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Forget about field peas – try snow, English peas

When you mention peas in the South people usually think of field peas which thrive in our hot summers. I talked about English peas which thrive in a cooler clime a couple of weeks ago. Edible-podded peas are also a cool season vegetable. And they eliminate the task of shelling peas. The Chinese have been eating snow peas for a long time and the Chinese restaurant seems to be our introduction to edible-podded peas. I found one source, Rosalind Creasy, in Cooking from the Garden, state that in the 1800’s there was a thick-walled edible pea, called the ‘Butter Pea’; it never caught on and became extinct. Southern Exposure Seed Exchange notes that although edible-podded peas can be found in old seed catalogs; a new class of peas was developed by Dr. Calvin Lamborn of Idaho at the Gallatin Valley Seed Co. by breeding the snow pea Mammoth Melting Sugar with a chance mutant of a popular freezing pea called Dark Skinned Perfection. Snap peas more than double the amount of food produced by a crop of peas. Nowadays home gardeners seem to grow this variety more than any other.

Creasy notes the edible-podded peas (Pisum sativum var. macrocarpon) include snow peas and sugar snap peas.

Snow peas are paler, longer and flatter than sugar snaps. Snow peas can be found mostly in Chinese cooking but other edible-podded peas can be interchanged in recipes.

English peas take so well to freezing that only about 5 percent of the nation’s pea crop is sold fresh. Edible-podded peas can be frozen but I think are definitely better fresh. They are not readily found in the markets and on a recent visit to a farmer’s market as well as to the super market I found none. I have seen them at Wal-Mart but they are expensive. They are easy to grow. Plant them early and they can be planted thickly. I prefer not to grow the bush variety and even they benefit from some support. The Chinese eat the pea tendrils but they are very expensive (they are very perishable and take a lot to make a mess.) If you are growing your own peas then you might want to try the tendrils—stir fry them very quickly in a little oil and garlic with some hot pepper.

Edible-podded peas like a lot of things are great just sautéed in butter briefly or steamed and served with butter, salt and pepper. We have so many peas right now I like to try some different things.

One of my favorites is a recipe I gave you two years ago. It is a great dish to take to covered-dish gatherings. I decorate it with nasturtium blooms since I have them this time of year also. You have to reassure some diners that they are edible too. I took the dish to church last week. The rector loved it and wanted to take the leftovers home but he needed a little prodding to eat the flowers.

Rice Salad with Sugar Snap Peas, Mint and Lime

6 servings

Bring to a boil in a small saucepan 2 cups water and 1 teaspoon salt.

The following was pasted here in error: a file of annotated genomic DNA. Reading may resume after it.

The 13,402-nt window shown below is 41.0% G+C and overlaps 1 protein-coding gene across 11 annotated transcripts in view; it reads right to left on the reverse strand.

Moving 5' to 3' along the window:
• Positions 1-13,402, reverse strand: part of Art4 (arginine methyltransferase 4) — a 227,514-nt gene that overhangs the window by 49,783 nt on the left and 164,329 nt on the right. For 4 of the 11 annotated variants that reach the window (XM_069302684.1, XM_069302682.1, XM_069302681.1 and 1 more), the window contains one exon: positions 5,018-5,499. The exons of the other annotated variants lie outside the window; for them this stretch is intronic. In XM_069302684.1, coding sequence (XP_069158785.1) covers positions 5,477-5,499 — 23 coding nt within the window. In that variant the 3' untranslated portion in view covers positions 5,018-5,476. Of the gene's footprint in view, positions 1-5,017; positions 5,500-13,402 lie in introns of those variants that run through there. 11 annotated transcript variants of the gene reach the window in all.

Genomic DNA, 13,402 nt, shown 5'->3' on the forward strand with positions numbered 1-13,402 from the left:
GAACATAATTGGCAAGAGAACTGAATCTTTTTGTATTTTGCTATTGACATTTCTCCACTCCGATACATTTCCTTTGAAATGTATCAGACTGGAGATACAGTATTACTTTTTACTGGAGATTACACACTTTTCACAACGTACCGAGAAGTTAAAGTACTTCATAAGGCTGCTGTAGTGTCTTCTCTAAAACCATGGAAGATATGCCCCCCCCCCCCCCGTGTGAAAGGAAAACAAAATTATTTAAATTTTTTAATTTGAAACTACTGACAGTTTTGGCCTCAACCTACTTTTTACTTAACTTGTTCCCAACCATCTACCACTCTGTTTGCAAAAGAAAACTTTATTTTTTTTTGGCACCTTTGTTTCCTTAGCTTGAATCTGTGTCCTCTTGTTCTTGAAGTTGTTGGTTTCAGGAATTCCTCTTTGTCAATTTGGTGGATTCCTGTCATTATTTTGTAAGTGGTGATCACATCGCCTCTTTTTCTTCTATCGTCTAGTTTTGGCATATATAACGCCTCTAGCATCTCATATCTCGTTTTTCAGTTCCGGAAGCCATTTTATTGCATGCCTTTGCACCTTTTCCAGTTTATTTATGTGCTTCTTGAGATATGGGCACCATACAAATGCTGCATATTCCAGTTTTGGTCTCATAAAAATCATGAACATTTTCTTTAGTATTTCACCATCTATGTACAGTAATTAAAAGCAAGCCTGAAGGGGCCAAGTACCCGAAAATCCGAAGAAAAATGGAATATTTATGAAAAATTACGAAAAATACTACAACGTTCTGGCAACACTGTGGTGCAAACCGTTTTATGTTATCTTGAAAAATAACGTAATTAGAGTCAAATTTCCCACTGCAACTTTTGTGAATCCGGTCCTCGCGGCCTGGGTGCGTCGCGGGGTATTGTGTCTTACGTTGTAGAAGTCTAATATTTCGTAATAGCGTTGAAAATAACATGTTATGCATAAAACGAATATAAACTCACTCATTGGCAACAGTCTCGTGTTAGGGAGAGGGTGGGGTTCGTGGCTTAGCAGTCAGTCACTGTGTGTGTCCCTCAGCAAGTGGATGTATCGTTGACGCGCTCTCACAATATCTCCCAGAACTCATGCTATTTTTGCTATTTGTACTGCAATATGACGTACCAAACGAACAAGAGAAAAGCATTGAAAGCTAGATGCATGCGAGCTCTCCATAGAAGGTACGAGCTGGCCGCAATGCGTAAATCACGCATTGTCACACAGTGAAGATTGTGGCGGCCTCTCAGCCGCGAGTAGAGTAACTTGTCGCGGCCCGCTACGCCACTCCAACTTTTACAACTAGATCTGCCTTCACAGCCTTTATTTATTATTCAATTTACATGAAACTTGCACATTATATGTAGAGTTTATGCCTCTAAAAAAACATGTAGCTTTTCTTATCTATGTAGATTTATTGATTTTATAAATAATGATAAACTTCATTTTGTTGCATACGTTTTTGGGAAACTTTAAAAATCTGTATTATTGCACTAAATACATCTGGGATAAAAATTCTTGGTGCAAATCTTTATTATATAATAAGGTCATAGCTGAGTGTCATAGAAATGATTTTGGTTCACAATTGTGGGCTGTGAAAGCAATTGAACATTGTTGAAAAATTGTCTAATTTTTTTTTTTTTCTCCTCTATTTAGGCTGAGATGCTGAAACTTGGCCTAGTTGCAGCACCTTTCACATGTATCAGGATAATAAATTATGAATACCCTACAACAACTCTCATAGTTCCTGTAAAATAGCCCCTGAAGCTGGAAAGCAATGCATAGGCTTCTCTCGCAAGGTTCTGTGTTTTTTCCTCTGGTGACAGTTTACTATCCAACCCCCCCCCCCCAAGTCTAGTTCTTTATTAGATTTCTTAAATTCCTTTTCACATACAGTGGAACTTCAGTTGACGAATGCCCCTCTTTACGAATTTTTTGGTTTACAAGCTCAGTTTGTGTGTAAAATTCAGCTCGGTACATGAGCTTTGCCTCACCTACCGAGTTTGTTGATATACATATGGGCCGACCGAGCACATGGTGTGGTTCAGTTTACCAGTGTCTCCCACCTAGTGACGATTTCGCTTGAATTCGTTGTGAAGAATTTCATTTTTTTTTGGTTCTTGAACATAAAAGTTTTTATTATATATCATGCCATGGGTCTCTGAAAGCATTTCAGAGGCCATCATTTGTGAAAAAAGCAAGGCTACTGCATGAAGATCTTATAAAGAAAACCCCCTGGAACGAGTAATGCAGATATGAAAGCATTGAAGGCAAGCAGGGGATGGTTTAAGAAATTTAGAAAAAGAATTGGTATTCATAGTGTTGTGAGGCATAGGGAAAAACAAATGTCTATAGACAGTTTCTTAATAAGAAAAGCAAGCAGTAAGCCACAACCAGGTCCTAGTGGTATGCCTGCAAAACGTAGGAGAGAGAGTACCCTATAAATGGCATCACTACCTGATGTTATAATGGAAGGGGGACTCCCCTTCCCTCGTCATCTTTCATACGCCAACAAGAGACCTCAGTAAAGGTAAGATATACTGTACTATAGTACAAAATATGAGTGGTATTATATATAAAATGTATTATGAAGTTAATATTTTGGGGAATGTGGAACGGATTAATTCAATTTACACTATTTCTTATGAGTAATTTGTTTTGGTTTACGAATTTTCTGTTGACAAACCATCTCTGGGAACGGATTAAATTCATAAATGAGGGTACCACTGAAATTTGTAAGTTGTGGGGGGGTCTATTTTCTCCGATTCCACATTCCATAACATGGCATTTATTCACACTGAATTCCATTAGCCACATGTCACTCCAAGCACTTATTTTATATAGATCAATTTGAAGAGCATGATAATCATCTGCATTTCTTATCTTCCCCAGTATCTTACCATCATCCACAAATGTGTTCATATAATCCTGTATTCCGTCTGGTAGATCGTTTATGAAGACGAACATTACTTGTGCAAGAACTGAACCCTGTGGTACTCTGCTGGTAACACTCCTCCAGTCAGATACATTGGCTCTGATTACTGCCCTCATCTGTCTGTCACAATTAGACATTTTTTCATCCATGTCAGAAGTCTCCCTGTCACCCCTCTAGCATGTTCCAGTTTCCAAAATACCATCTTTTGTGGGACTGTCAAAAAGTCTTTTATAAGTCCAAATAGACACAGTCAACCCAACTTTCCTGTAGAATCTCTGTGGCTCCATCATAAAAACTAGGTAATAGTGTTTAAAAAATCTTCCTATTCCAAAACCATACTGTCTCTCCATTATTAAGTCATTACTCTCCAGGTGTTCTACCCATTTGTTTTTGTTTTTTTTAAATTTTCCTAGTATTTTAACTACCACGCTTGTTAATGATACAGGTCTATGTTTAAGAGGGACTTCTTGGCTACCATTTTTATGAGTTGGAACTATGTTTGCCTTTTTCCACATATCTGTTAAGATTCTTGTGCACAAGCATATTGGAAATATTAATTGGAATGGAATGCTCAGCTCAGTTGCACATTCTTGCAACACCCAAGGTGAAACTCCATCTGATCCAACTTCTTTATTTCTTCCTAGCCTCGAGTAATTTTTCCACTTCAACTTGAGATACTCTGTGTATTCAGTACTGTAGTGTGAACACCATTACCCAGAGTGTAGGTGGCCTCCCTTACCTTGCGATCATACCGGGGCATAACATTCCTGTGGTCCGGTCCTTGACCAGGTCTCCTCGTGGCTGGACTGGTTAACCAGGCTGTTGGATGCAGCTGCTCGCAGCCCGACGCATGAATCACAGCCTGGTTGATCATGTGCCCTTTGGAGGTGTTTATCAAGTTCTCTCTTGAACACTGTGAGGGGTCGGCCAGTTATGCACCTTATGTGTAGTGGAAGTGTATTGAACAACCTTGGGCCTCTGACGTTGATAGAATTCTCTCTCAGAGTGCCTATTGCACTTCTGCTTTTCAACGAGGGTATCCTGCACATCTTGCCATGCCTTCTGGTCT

Stir in 1 ½ cups rice, reduce heat to low, cover 15 minutes. Let stand 5 minutes, fluff with fork and cool completely in a large bowl.

Cook in boiling salted water, 2 cups sugar snap peas, for one minute. Drain and rinse under cold water.

Mix into rice:

½ cup chopped fresh mint leaves

½ cup chopped green onions

3 tablespoons olive oil

2 tablespoons fresh lime juice

2 tablespoons julienned peeled fresh ginger

1 teaspoon sugar

Cooked sugar snap peas

Salt and pepper to taste

Since I love Indian cooking I like the idea of combining sugar snaps with some Indian spices. I tried this last week and it was very good.

Sugar Snap Peas with Cumin and Thyme

Serves 4

2 tablespoons peanut or canola oil

½ teaspoon whole cumin seeds

½ teaspoon whole brown or yellow mustard seeds

¼ pound fresh sugar snap peas, strings removed

¾ teaspoon salt, or to taste

2 teaspoons finely chopped fresh thyme or 1/3 teaspoon dried thyme

Generous pinch of cayenne (optional)

Freshly ground black pepper

1 tablespoon fresh lemon juice

Put the oil in a large frying pan or wok and set over medium heat. When hot, put in the cumin seeds and mustard seeds. As soon as the mustard seeds begin to pop, a matter of seconds, remove from the heat. When the oil has cooled to medium, put the pan back on medium heat and put in the peas. Stir briskly a few times. Now quickly put in the salt, thyme, and 3 tablespoons of water. Bring to a simmer. Cover quickly, turn the heat down to low, and cook for 3 minutes, or until the peas are almost done. Uncover and add the cayenne, black pepper to taste, and lemon juice. Turn the heat to high and quickly boil away all the liquid in the pan as you stir gently to mix the seasonings. Serve immediately.

The June issue of Bon Appétit has several recipes for snow peas. This one is great to take on a picnic since it will serve a lot.

Caesar Potato Salad with Sugar Snap Peas

1 ½ pounds unpeeled assorted fingerling potatoes or baby potatoes (such as white-skinned, red-skinned, and purple), cut crosswise into ½ -inch thick slices

8 ounces trimmed sugar snap peas

1 bunch radishes, trimmed, sliced

½ small red onion, thinly sliced

¼ cup olive oil

3 tablespoons fresh lemon juice

1 tablespoon Dijon mustard

1 garlic clove, pressed

½ cup freshly grated Parmesan cheese

Steam potatoes on steamer rack set in large pot over boiling water until almost tender, about 10 minutes. Add sugar snap peas and steam until peas are crisp-tender and potatoes are just tender, about 1 minute longer. Transfer vegetables to large bowl. Cool slightly. Add radishes and onion.

Whisk the next 4 ingredients in small bowl to blend. Whisk in Parmesan. Season dressing with salt and generous amount of pepper. Add dressing to potato mixture; toss to coat.

Season with more salt and pepper if desired. Serve warm or at room temperature.